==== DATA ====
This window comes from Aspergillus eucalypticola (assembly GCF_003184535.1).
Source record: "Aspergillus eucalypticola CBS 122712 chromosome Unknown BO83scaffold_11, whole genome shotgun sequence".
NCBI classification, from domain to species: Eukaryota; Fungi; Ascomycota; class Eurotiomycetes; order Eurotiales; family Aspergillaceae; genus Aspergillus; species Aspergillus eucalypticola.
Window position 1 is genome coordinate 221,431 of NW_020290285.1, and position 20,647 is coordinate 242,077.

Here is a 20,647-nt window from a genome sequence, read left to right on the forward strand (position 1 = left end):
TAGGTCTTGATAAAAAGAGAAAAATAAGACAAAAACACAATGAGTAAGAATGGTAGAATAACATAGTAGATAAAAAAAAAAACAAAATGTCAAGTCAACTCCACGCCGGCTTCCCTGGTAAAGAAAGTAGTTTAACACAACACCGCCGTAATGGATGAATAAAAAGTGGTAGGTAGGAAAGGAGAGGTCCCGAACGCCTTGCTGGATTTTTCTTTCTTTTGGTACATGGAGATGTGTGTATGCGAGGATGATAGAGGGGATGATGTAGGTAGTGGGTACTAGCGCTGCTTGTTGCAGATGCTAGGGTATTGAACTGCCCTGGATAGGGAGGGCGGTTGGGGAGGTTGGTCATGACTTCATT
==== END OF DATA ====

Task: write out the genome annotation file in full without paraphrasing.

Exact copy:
This window comes from Aspergillus eucalypticola (assembly GCF_003184535.1).
Source record: "Aspergillus eucalypticola CBS 122712 chromosome Unknown BO83scaffold_11, whole genome shotgun sequence".
NCBI classification, from domain to species: Eukaryota; Fungi; Ascomycota; class Eurotiomycetes; order Eurotiales; family Aspergillaceae; genus Aspergillus; species Aspergillus eucalypticola.
Window position 1 is genome coordinate 221,431 of NW_020290285.1, and position 20,647 is coordinate 242,077.

Here is a 20,647-nt window from a genome sequence, read left to right on the forward strand (position 1 = left end):
TAGGTCTTGATAAAAAGAGAAAAATAAGACAAAAACACAATGAGTAAGAATGGTAGAATAACATAGTAGATAAAAAAAAAAACAAAATGTCAAGTCAACTCCACGCCGGCTTCCCTGGTAAAGAAAGTAGTTTAACACAACACCGCCGTAATGGATGAATAAAAAGTGGTAGGTAGGAAAGGAGAGGTCCCGAACGCCTTGCTGGATTTTTCTTTCTTTTGGTACATGGAGATGTGTGTATGCGAGGATGATAGAGGGGATGATGTAGGTAGTGGGTACTAGCGCTGCTTGTTGCAGATGCTAGGGTATTGAACTGCCCTGGATAGGGAGGGCGGTTGGGGAGGTTGGTCATGACTTCATT